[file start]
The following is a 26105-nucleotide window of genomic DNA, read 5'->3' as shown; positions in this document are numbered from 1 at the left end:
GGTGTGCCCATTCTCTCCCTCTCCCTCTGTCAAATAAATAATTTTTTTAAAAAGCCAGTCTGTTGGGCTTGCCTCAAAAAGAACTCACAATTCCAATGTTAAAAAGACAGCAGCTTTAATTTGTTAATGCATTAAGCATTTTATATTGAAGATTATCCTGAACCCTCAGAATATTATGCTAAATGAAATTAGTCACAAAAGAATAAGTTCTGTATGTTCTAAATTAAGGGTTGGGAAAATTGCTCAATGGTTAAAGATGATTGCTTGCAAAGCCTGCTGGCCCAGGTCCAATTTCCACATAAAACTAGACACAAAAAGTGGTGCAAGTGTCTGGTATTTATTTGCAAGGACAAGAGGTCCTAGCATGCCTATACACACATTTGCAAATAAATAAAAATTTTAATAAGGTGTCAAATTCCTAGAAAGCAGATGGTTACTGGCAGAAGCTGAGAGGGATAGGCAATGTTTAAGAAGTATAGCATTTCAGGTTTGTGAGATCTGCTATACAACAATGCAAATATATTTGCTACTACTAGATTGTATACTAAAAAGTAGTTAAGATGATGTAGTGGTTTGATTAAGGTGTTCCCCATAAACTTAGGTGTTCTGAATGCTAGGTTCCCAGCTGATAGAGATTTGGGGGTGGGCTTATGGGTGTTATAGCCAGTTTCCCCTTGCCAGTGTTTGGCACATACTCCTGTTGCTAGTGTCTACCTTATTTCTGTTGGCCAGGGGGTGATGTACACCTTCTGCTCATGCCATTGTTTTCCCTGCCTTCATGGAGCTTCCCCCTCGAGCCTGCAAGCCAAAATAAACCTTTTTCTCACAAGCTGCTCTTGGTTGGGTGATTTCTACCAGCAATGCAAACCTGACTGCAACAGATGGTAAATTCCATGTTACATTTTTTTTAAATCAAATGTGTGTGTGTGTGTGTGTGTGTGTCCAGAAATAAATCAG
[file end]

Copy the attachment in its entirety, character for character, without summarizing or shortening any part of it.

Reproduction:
The following is a 26105-nucleotide window of genomic DNA, read 5'->3' as shown; positions in this document are numbered from 1 at the left end:
GGTGTGCCCATTCTCTCCCTCTCCCTCTGTCAAATAAATAATTTTTTTAAAAAGCCAGTCTGTTGGGCTTGCCTCAAAAAGAACTCACAATTCCAATGTTAAAAAGACAGCAGCTTTAATTTGTTAATGCATTAAGCATTTTATATTGAAGATTATCCTGAACCCTCAGAATATTATGCTAAATGAAATTAGTCACAAAAGAATAAGTTCTGTATGTTCTAAATTAAGGGTTGGGAAAATTGCTCAATGGTTAAAGATGATTGCTTGCAAAGCCTGCTGGCCCAGGTCCAATTTCCACATAAAACTAGACACAAAAAGTGGTGCAAGTGTCTGGTATTTATTTGCAAGGACAAGAGGTCCTAGCATGCCTATACACACATTTGCAAATAAATAAAAATTTTAATAAGGTGTCAAATTCCTAGAAAGCAGATGGTTACTGGCAGAAGCTGAGAGGGATAGGCAATGTTTAAGAAGTATAGCATTTCAGGTTTGTGAGATCTGCTATACAACAATGCAAATATATTTGCTACTACTAGATTGTATACTAAAAAGTAGTTAAGATGATGTAGTGGTTTGATTAAGGTGTTCCCCATAAACTTAGGTGTTCTGAATGCTAGGTTCCCAGCTGATAGAGATTTGGGGGTGGGCTTATGGGTGTTATAGCCAGTTTCCCCTTGCCAGTGTTTGGCACATACTCCTGTTGCTAGTGTCTACCTTATTTCTGTTGGCCAGGGGGTGATGTACACCTTCTGCTCATGCCATTGTTTTCCCTGCCTTCATGGAGCTTCCCCCTCGAGCCTGCAAGCCAAAATAAACCTTTTTCTCACAAGCTGCTCTTGGTTGGGTGATTTCTACCAGCAATGCAAACCTGACTGCAACAGATGGTAAATTCCATGTTACATTTTTTTTAAATCAAATGTGTGTGTGTGTGTGTGTGTGTGTCCAGAAATAAATCAG